Taxation

The Fiscal Cliff Tax Hikes Alone Are Half a Trillion Dollars


The Fiscal Cliff Tax Hikes Alone Are Half a Trillion Dollars

Photograph by Everett Collection

The fiscal cliff’s tax increase is $536 billion high, according to a new, nonpartisan analysis released on Oct. 1 by the Urban Institute and the Urban-Brookings Tax Policy Center. Adding up to nearly $3,500 per household, taxes would rise by that much in 2013 if Congress and the White House don’t do something to change the course of policy. It would raise federal tax collections by a fifth from what they would have been without the cliff. The study—”Toppling Off the Fiscal Cliff: Whose Taxes Rise and How Much?”—doesn’t analyze the automatic-spending-cut part of the fiscal cliff, which amounts to more than $100 billion in 2013. The combination would be enough to knock the entire, fragile U.S. economy back into recession, estimate many economists.

The truth is that Washington probably won’t allow all the tax increases to take effect. On the other hand, it probably will let some of them take effect. So the cliff’s effect will be less than half a trillion dollars but greater than zero. The study’s authors—Roberton Williams, Eric Toder, Donald Marron, and Hang Nguyen—have provided a public service by breaking the cliff down into nine stages. Think of them as ridges on the way to the valley floor.

Here are the study’s estimated increases in 2013 revenue from various changes, starting with those that are highly likely to occur and ending with the ones that are least likely to occur. All involve expiring tax breaks, except for the second on the list—the tax increases embedded in the Affordable Care Act. Numbers are rounded.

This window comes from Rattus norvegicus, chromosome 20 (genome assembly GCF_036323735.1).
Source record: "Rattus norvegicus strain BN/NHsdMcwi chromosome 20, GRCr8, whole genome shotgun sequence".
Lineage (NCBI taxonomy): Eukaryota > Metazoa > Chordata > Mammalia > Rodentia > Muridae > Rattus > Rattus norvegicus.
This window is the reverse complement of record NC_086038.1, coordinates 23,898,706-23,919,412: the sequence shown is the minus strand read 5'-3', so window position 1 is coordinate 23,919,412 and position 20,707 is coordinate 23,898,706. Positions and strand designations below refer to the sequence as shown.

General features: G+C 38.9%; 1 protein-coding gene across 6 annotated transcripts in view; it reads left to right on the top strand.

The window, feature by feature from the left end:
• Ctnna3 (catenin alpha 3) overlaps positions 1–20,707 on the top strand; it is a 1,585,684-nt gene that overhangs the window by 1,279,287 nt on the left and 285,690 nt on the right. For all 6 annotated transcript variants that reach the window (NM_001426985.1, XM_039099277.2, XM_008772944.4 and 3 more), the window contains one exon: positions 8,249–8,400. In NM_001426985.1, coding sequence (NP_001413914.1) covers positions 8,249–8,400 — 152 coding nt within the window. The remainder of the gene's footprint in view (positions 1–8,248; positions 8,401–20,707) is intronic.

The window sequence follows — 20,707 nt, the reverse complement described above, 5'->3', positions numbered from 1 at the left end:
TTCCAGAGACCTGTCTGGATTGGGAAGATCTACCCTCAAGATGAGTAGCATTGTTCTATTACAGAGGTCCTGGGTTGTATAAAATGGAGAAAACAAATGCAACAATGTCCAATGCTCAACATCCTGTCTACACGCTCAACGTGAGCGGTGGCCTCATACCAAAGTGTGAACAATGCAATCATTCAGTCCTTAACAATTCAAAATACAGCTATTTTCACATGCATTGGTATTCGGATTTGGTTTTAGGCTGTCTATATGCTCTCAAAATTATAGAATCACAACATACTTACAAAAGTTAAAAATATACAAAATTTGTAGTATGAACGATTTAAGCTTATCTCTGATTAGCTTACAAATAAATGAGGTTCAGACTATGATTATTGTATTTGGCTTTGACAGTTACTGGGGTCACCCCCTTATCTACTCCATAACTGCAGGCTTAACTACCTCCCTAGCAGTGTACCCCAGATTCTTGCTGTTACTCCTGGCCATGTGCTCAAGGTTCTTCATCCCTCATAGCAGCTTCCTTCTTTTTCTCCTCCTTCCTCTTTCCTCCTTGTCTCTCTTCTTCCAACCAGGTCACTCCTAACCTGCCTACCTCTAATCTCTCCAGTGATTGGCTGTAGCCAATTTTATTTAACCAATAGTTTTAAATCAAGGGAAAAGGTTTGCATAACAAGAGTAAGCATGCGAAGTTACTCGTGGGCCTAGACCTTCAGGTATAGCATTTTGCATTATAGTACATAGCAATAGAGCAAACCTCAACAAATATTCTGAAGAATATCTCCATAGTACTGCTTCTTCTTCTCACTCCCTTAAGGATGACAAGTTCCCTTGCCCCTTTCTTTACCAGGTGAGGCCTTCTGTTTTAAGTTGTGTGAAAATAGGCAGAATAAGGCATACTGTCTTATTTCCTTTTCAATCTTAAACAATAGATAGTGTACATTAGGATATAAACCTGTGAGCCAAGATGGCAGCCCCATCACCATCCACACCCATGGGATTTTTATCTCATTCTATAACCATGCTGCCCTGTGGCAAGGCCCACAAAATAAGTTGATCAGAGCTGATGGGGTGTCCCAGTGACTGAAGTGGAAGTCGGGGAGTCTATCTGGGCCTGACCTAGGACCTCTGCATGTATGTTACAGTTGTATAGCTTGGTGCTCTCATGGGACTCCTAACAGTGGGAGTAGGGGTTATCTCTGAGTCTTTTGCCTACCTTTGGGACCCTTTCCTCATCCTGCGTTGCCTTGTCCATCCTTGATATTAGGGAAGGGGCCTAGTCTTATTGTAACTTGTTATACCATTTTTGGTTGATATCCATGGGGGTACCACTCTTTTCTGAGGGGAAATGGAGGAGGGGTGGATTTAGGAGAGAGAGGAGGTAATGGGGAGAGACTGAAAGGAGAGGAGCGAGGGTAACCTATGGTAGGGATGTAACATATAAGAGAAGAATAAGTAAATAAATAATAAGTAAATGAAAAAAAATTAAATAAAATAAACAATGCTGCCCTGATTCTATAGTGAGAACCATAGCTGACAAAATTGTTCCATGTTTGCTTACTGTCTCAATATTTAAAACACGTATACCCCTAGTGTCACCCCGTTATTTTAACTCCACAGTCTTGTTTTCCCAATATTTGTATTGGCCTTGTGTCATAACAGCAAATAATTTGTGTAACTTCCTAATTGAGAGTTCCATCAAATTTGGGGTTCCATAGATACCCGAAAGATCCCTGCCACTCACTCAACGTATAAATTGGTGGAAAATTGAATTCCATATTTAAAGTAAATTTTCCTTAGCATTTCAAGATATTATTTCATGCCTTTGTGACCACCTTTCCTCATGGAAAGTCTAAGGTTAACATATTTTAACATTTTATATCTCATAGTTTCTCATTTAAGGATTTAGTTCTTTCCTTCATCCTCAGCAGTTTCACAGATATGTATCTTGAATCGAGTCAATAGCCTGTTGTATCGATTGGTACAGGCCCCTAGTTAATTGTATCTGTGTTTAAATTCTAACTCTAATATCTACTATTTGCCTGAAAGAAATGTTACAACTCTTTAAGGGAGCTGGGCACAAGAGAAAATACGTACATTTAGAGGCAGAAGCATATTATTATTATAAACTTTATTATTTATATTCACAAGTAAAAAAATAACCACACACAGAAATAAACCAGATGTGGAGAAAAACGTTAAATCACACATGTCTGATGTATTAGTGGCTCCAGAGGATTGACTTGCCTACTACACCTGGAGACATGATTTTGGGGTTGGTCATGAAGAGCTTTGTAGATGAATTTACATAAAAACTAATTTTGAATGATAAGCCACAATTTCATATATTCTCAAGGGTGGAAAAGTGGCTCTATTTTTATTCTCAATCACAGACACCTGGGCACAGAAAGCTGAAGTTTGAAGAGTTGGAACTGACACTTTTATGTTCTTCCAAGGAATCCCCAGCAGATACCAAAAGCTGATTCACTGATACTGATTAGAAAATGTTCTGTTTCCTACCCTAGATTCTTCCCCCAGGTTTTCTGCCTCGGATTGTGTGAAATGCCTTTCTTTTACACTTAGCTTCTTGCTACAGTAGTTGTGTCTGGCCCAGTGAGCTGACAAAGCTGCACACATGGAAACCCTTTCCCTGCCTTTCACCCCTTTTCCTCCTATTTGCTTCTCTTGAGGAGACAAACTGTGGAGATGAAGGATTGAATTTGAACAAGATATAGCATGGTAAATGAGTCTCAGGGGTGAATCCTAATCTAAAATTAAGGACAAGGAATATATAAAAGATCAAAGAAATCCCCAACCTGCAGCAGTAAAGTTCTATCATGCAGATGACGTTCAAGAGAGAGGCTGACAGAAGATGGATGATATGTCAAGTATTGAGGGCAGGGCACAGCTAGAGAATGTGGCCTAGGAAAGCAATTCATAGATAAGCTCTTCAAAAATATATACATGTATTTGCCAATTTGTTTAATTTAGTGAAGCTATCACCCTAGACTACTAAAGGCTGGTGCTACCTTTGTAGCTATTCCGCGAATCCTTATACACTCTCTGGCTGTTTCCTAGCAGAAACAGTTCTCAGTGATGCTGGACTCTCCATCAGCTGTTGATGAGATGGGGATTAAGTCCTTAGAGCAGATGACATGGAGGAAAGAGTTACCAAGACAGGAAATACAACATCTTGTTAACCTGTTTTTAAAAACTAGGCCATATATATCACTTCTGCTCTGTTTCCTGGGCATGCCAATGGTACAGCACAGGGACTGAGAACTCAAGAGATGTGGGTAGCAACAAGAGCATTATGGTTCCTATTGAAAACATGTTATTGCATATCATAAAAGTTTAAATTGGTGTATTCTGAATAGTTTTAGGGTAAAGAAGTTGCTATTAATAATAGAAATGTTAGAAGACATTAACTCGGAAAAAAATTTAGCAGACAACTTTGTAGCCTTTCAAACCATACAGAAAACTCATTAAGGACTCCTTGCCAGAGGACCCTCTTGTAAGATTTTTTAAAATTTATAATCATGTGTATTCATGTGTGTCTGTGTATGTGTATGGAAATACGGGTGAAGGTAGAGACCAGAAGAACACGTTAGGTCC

Payroll tax: $115 billion
Health-care law provisions (new taxes): $24 billion
High income capital gains and dividends: $8 billion
High income rates and exemption and deduction phase-outs: $44 billion
Stimulus legislation’s earned income tax credit, child tax credit, and American Opportunity education tax credit: $27 billion
Extenders (temporary cuts, mostly for business): $75 billion
Estate tax: $31 billion
Remainder of 2001-03 tax provisions: $171 billion
Alternative minimum tax patch: $40 billion
TOTAL: $536 billion

It’s worth noting that the order in which these are listed affects the dollar amounts. The (unlikely) expiration of the alternative minimum tax patch would generate a lot more revenue if it were counted first. For example, the AMT is designed to make sure that people can’t take advantage of tax breaks to completely avoid any tax liability. If other taxes are raised first, there’s less left for the AMT to catch.

Coy_190
Coy is Bloomberg Businessweek's economics editor. His Twitter handle is @petercoy.

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